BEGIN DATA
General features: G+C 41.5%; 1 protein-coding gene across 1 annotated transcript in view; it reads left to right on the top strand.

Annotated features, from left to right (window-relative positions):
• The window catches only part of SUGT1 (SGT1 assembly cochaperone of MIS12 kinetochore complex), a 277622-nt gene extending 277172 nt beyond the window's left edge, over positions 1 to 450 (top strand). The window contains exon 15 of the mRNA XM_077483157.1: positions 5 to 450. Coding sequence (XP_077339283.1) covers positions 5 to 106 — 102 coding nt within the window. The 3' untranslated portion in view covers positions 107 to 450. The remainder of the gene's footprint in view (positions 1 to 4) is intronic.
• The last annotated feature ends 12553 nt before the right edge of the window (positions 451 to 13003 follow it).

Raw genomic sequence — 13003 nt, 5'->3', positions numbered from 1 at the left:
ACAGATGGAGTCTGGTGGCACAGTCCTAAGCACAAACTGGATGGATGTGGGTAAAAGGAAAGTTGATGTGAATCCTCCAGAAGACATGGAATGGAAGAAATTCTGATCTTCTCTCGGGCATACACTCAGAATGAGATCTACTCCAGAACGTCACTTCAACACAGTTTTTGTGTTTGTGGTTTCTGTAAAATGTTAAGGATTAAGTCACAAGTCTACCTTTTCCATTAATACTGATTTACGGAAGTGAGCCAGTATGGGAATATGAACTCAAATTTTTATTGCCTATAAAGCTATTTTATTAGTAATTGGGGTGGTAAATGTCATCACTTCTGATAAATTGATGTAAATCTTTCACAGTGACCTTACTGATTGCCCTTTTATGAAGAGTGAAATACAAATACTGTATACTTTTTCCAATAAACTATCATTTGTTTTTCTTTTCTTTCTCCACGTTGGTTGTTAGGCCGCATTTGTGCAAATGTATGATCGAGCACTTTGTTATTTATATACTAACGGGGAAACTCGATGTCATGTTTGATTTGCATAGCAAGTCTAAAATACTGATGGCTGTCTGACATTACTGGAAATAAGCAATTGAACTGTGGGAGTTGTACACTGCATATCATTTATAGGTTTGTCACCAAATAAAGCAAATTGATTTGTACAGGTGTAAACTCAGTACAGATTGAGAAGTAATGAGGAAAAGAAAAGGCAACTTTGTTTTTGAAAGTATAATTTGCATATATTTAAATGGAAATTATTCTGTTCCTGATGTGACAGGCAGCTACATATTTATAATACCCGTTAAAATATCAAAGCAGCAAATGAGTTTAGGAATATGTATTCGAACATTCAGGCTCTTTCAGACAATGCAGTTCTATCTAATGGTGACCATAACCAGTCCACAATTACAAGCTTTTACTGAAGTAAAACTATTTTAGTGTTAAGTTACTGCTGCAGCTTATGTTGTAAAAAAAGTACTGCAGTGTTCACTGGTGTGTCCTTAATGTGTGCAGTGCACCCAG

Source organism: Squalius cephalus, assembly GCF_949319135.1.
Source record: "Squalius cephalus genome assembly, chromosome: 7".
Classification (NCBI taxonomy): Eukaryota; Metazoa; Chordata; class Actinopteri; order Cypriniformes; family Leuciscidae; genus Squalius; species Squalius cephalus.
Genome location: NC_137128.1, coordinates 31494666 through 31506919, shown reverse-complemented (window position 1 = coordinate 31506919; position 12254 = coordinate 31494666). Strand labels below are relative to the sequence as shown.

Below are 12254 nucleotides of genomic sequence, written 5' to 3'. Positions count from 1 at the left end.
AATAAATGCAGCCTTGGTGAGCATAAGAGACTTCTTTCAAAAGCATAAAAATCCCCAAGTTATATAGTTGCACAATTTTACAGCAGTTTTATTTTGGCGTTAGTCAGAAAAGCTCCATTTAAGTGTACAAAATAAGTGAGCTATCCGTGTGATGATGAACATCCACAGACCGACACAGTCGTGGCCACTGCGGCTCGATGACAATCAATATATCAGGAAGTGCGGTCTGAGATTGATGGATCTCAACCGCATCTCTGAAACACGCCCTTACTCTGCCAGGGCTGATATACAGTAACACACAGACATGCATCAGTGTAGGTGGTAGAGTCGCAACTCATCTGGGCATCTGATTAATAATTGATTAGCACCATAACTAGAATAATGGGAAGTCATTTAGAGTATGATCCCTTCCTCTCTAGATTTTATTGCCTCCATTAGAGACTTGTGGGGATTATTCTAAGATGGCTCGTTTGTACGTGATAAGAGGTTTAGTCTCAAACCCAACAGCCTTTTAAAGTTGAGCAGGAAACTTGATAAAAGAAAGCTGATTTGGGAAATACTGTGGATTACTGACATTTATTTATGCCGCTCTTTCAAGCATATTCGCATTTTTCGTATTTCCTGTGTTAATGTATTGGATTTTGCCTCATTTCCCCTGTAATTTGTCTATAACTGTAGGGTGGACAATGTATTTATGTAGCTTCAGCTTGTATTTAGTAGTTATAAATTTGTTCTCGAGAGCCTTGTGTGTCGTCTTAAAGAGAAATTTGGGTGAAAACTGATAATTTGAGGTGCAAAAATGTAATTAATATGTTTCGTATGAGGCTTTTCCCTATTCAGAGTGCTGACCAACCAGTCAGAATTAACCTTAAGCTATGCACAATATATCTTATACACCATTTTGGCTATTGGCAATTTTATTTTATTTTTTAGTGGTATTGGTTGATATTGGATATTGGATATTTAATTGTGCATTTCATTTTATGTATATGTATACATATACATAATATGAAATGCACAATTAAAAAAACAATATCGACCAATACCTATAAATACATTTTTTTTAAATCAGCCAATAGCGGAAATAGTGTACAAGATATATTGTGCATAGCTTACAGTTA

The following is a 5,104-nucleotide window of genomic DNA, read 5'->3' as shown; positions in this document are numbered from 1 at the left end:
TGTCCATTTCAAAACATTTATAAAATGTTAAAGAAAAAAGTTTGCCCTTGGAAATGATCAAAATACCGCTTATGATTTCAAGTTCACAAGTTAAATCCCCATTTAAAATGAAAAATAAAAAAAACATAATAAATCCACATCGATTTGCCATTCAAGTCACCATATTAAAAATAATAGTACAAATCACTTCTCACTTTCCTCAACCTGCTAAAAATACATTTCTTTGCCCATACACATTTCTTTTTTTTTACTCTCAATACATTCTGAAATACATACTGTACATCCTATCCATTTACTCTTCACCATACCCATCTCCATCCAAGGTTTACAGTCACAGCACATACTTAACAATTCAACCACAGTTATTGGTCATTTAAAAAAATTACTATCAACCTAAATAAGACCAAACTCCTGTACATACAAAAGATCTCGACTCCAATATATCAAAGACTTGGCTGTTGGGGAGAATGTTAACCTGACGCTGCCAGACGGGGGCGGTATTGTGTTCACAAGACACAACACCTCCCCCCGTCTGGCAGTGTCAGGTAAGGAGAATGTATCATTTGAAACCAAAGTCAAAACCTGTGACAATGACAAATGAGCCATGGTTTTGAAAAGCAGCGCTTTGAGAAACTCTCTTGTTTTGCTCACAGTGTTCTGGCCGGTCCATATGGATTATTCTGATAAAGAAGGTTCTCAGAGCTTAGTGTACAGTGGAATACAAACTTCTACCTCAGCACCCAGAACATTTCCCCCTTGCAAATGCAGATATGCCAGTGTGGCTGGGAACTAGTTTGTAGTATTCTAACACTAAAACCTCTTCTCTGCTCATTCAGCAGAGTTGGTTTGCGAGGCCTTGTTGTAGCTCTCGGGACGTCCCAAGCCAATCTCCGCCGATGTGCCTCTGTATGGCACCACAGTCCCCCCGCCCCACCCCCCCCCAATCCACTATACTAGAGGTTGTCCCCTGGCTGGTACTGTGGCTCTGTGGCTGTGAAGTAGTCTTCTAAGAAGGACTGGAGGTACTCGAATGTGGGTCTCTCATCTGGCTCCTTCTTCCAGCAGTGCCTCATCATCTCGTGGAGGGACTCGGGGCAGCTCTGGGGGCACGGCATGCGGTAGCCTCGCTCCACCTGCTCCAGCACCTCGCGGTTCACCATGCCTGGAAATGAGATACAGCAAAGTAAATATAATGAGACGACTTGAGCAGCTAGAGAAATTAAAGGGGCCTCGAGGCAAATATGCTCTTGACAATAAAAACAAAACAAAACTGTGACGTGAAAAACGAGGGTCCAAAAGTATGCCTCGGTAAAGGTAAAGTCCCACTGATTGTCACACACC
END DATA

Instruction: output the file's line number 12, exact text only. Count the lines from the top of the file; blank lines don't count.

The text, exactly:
AATAAATGCAGCCTTGGTGAGCATAAGAGACTTCTTTCAAAAGCATAAAAATCCCCAAGTTATATAGTTGCACAATTTTACAGCAGTTTTATTTTGGCGTTAGTCAGAAAAGCTCCATTTAAGTGTACAAAATAAGTGAGCTATCCGTGTGATGATGAACATCCACAGACCGACACAGTCGTGGCCACTGCGGCTCGATGACAATCAATATATCAGGAAGTGCGGTCTGAGATTGATGGATCTCAACCGCATCTCTGAAACACGCCCTTACTCTGCCAGGGCTGATATACAGTAACACACAGACATGCATCAGTGTAGGTGGTAGAGTCGCAACTCATCTGGGCATCTGATTAATAATTGATTAGCACCATAACTAGAATAATGGGAAGTCATTTAGAGTATGATCCCTTCCTCTCTAGATTTTATTGCCTCCATTAGAGACTTGTGGGGATTATTCTAAGATGGCTCGTTTGTACGTGATAAGAGGTTTAGTCTCAAACCCAACAGCCTTTTAAAGTTGAGCAGGAAACTTGATAAAAGAAAGCTGATTTGGGAAATACTGTGGATTACTGACATTTATTTATGCCGCTCTTTCAAGCATATTCGCATTTTTCGTATTTCCTGTGTTAATGTATTGGATTTTGCCTCATTTCCCCTGTAATTTGTCTATAACTGTAGGGTGGACAATGTATTTATGTAGCTTCAGCTTGTATTTAGTAGTTATAAATTTGTTCTCGAGAGCCTTGTGTGTCGTCTTAAAGAGAAATTTGGGTGAAAACTGATAATTTGAGGTGCAAAAATGTAATTAATATGTTTCGTATGAGGCTTTTCCCTATTCAGAGTGCTGACCAACCAGTCAGAATTAACCTTAAGCTATGCACAATATATCTTATACACCATTTTGGCTATTGGCAATTTTATTTTATTTTTTAGTGGTATTGGTTGATATTGGATATTGGATATTTAATTGTGCATTTCATTTTATGTATATGTATACATATACATAATATGAAATGCACAATTAAAAAAACAATATCGACCAATACCTATAAATACATTTTTTTTAAATCAGCCAATAGCGGAAATAGTGTACAAGATATATTGTGCATAGCTTACAGTTA